Documentary History of American Water-works

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North Central States
Michigan Port Huron

Port Huron, Michigan

Port Huron was incorporated as a city in 1857.

The city built a Holly water works system that began service in September, 1873.   A Holly Quadruplex steam-driven pump was used, and two Gaskill pumps was added later.  Cast iron piping was used initially, with Wyckoff wood pipe used for extensions after 1879.

Water is supplied by the city of Port Huron.


References and Timeline
1878 "The Holly System of Water Supply and Fire Protection for Cities and Villages," Scientific American Supplement, 6(140supp):2219-2234 (September 7, 1878)

1880 "Water Works," The Times-Herald (Port Hudson, Michigan), January 27, 1880, Page 4.
Something New in this Line Invented by a Citizen of Port Huron.
Ever since Mr. M. Walker put in the Port Huron water works, seven years ago, he has been seeking to device some system of works that would accomplish all that is performed by the old reservoir system, as well as by the direct pumping of the Holly system.  He also sought to reduce the expense by simplifying the machinery, and in other ways, to such as extend that villages and the smaller cities could afford water works.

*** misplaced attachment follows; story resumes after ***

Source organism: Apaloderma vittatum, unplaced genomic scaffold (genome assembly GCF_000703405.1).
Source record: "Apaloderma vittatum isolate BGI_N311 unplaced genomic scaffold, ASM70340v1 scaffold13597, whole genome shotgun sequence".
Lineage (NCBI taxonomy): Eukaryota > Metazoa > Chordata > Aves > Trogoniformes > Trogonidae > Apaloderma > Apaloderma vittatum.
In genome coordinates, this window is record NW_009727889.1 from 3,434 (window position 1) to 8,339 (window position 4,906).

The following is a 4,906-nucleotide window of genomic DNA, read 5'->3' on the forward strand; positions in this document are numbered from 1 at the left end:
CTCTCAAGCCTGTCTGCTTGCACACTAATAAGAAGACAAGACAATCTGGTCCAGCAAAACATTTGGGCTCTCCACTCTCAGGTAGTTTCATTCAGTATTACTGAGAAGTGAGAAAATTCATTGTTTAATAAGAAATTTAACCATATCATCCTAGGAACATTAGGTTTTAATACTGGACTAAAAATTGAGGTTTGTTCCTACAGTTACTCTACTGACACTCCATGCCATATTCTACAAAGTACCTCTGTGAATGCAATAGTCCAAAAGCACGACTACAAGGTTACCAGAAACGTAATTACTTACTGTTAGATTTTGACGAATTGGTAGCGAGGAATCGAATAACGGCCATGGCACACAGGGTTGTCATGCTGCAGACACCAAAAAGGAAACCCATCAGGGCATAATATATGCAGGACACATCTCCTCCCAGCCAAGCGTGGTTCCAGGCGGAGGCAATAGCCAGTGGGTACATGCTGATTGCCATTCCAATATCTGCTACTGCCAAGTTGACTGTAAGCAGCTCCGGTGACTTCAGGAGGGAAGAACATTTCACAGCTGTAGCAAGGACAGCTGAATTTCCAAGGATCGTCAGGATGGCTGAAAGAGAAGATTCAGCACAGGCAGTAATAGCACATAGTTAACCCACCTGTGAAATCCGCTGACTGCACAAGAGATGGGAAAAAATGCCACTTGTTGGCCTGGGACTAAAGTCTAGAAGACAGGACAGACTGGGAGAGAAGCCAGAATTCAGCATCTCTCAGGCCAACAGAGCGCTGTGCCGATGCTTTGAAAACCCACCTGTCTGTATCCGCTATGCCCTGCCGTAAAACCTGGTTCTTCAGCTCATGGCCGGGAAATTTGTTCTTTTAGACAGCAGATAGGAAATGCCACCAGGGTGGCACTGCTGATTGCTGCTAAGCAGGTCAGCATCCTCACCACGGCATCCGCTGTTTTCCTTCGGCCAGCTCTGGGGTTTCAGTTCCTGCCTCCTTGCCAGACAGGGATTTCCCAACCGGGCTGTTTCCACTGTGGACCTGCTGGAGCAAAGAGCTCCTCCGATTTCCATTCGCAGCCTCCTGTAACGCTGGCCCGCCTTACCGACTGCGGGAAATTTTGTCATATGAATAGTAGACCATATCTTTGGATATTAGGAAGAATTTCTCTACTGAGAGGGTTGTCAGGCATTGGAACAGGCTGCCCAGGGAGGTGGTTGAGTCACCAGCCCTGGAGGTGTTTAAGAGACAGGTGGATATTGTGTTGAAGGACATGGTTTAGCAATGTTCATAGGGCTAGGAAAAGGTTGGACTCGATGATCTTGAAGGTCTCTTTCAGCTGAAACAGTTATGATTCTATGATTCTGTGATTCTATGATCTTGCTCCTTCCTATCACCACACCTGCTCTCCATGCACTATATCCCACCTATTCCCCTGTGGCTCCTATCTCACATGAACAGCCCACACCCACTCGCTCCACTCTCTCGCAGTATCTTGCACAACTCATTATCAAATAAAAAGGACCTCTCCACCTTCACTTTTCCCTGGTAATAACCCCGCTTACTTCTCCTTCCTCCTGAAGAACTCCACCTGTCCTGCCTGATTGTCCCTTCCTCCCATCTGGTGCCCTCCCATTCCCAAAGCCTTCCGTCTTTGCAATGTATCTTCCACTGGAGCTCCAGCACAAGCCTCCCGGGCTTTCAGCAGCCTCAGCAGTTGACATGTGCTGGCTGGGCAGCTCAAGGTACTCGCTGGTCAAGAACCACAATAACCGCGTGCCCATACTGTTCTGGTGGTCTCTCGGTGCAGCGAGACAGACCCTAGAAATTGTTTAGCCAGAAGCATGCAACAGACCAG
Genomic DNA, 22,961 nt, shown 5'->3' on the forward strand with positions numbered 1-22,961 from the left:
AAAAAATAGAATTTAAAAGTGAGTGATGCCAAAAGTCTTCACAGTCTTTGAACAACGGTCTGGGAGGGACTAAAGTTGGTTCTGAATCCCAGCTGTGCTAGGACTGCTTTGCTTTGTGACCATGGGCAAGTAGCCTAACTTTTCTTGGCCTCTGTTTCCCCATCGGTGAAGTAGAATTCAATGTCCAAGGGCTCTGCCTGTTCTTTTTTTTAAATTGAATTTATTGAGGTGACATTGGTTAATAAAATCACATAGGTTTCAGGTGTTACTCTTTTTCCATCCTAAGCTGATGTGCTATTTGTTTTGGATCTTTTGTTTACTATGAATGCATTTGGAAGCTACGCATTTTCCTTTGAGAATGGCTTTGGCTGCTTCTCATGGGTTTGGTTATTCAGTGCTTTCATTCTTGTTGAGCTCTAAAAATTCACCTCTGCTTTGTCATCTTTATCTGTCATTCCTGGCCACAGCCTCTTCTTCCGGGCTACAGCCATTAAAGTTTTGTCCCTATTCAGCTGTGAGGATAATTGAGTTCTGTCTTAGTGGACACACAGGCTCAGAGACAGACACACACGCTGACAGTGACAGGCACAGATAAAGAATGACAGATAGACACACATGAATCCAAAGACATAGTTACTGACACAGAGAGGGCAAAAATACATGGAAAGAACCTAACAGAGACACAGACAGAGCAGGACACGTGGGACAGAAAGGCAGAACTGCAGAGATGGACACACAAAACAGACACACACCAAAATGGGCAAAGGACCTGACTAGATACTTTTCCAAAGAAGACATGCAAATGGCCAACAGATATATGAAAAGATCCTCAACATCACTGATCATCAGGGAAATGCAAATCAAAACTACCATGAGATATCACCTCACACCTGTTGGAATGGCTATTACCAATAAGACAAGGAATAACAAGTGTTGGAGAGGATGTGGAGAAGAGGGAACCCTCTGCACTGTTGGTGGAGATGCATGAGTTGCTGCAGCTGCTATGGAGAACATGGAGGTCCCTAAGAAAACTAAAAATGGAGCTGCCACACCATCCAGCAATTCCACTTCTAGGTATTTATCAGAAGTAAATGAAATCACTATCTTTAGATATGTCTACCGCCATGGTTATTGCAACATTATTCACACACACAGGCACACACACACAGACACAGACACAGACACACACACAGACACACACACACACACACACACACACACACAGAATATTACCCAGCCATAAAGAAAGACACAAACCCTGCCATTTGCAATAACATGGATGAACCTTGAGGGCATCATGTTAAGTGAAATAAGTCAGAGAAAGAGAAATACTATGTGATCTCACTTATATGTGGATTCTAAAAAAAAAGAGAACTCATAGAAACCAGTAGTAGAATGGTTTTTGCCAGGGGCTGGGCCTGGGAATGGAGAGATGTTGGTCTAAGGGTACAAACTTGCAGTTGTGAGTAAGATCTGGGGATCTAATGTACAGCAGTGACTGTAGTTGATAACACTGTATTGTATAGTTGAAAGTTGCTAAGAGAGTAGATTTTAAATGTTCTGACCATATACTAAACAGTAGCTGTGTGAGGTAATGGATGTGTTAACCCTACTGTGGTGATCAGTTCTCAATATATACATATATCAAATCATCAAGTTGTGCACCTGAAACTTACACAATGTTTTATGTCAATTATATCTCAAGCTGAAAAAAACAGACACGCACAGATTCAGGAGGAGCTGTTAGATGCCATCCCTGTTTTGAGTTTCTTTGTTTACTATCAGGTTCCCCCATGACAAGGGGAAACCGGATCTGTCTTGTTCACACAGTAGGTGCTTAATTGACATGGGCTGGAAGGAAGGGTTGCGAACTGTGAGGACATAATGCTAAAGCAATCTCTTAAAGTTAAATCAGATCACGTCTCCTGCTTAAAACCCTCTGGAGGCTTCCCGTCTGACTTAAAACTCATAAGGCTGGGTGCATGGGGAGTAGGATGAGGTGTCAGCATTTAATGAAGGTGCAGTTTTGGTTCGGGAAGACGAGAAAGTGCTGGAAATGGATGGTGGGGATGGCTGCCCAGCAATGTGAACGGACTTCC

In this he has succeeded.  The trial works were trial at Holly some six weeks ago, and from men from experience who were there we learn that the new system works admirably.  These works have two miles of piping, with 16 hydrants, and are able to throw eight good fire streams.  The piping is large enough to meet the wants of a place containing 5,000 inhabitants.  The entire work cost $10,000.
One of the peculiarities of these works is the use of a large compression chamber, made of very heavy boiler iron.  The pumps force the water in at the base of the chamber and compress the air in the top to such as extent that after up a pressure of about 85 to 100 pounds, the chamber can be shut off, the works stopped, and left for several days with the pressure on, unless the water is sued for domestic purposes or ordinary supply.  In case of fire the valve on the chamber is opened, and instantly the pressure is on the entire system of piping, and from one to four streams can be thrown by this reserve until steam can be got up.